the full two octaves. Her settings have a nice Baroque feel, which while
appropriate to the dances is not the best choice for Renaissance dancing.
Her books are available from:
100 York St., 15E
New Haven, CT 06510
Of the 7 first edition Playford dances on the 30 Year core list, 6 are in the Bernard Thomas collection: Gathering Peascods, Hearts' Ease, Hide Parke, Jenny Pluck Pears, Picking of Sticks, and Upon a Summers Day. For the 30 year celebration, I tried to encourage the musicians to buy this collection rather than duplicate that effort.
The only first edition Playford on the core list in this edition is Rufty Tufty. Here I have used a version by Elsbeth Anne Roth to which I have made some minor modifications. In particular, the original Playford manuscript specifies only one repeat for the B section (Set and turn single, there is no ``that again''). This was ``corrected'' by a later reconstructor (Cecil Sharpe?). Malice claims it works better with only one repeat. We recommend you experiment. (MIDI Format, PDF Format)
The music for Sellingers' Round is given in William Byrd My Ladye Nevels' Virginal Booke, but doesn't appear as a dance until the 3rd Edition of Playford. I have provided the first (familiar) and third variation from that book. (Sellinger's Rounde MIDI Format,Sellingers' Rounde PDF Version)
Trenchmore appears in the second edition of Playford, but has many stylistic features which seem to be more typical of Baroque than Renaissance dance. The tune is sufficiently close to Tomorrow the Fox will Come to Town from Ravenscroft that I have provided the setting found there. (Tomorrow the Fox PDF Format). (At least you will have a useful performance piece even if the dance falls out of favor).
The 30th year celebration included a number of dances which were not Renaissance dances, but were included because they had crept into standard SCA practice before we knew any better. As I'm trying to encourage more historically informed dancing, I'm not including them on this WWW site.
Hole in the Wall, by Purcell, represents the finest tradition of Baroque dance. It will also be an important history of SCA dances which used to end with Hole in the Wall ``until their brains fall out.'' Watch out with amateur settings of this dance. The dance proper should be in 3/4 time, but some musicians (probably transcribing from tape) have set it in 6/8 time. It is very difficult to dance it properly (using the Pas de Bourre) in this incorrect time signature. Marshall Barron did a very lovely setting of this piece for Letter of the Dance.
Female Sailor is another late edition Playford dance. We used a setting Mistress Elizabeth Piper (Beth Mead) did for a wedding.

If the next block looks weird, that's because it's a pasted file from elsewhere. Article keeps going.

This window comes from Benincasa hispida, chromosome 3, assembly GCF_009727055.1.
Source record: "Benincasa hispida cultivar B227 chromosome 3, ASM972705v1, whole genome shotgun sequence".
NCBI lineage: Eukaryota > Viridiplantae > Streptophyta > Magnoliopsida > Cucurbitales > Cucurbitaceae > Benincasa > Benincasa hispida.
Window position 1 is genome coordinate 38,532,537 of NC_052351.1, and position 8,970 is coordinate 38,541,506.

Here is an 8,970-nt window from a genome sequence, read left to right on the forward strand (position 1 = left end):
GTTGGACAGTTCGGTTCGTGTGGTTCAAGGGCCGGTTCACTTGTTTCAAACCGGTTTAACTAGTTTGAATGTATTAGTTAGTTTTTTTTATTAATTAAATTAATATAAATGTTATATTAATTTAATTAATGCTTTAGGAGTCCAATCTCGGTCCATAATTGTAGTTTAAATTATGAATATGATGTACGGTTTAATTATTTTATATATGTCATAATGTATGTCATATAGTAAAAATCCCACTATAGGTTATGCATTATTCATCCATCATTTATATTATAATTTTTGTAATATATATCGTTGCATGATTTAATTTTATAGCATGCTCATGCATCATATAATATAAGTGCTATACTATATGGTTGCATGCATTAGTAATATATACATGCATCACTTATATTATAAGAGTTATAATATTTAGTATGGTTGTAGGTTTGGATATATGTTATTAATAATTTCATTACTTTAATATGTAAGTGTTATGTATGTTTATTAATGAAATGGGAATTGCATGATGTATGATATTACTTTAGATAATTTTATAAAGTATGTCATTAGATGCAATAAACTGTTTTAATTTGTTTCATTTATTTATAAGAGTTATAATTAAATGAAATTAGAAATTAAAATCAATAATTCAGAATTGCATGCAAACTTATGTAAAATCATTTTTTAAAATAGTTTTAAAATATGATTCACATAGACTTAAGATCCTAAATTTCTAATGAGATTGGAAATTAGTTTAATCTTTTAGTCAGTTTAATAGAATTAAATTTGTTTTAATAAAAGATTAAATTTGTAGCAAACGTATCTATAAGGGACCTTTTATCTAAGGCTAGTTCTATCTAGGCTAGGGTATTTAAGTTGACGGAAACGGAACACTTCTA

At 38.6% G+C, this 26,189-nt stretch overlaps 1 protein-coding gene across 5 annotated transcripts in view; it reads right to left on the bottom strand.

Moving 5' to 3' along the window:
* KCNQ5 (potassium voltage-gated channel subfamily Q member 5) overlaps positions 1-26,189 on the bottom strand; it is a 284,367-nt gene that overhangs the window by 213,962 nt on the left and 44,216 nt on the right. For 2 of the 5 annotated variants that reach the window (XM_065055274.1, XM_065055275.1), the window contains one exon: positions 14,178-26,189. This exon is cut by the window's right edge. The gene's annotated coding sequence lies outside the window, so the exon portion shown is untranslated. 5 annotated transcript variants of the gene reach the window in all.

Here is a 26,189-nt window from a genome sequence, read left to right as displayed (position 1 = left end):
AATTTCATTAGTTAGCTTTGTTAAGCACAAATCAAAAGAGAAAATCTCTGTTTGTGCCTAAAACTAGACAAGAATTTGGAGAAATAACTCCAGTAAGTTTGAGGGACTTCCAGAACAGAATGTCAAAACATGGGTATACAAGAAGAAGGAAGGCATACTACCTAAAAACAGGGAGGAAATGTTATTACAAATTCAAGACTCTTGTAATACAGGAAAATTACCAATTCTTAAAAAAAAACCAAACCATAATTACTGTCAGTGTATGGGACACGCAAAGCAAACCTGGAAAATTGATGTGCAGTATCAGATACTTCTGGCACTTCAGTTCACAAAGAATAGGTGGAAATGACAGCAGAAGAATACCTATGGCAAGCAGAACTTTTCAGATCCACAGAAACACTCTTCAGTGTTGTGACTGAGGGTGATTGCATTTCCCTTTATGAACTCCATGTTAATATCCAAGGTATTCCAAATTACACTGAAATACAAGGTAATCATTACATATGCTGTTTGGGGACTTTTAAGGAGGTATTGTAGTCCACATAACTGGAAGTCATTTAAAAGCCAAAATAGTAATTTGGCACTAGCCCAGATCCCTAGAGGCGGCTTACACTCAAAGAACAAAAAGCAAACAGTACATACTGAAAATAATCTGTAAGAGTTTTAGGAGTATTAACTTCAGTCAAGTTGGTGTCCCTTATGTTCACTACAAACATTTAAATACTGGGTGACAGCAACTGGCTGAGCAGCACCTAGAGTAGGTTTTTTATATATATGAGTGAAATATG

Earl of Salisbury's Pavan represents one of the first efforts at reproducing Renaissance dance by Mabel Dolmetch (not SCA, but related to the recorder manufacturer). She is to be applauded for getting the ball rolling on early dance reconstruction, but this piece bear very little resemblance to any extant period sources. The version of the music we use at 30th year is an adaptation of a William Byrd keyboard setting by Alaric MacConnal (Robert Smith).
Mannschaft Pavan is rumored to be taken from the dancing seen in a movie (Romeo and Juliet?). Although called a Pavan, it doesn't seem to quite fit the model for any known Renaissance dance style. The music is pieced together from several tunes, and this particular piece is an anonymous setting floating around in our old music collection.
With diligence we have been able to trace Korobushka to the early 20th Century. It remains inexplicably popular despite the new wealth of period material we have. I can only hope that newly discovered and documentable dances (like Petit Vriens) can displace it.
As much as possible, I wanted to find settings for the dances which were (1) dancable, (2) playable, (3) listenable and (4) matched as closely as possible the Renaissance aesthetic of the appropriate period. As there seems to be an ever increasing number of people who want to try their hand at these tasks, I am working on a list of sources for period composing and arranging. I hope this will be available (possibly over the World Wide Web) soon.
Unlike other collections, I have not tried to present work for a uniform range of voices ( i.e., SATB recorders). I have tried to ensure that most songs can be played on some combination of recorders, so most other instrument combinations should work as well. If you don't have enough musicians to cover all voices, give the most priority to the melody and the bass (or the tenor for 15th Century music).
I hope that you find this collection useful and enjoyable.
Canton of Forest Gate
Barony of Carrilon
Kingdom of the East
13 Merritt Drive, Lawrenceville, NJ 08648
[Early Dance Music]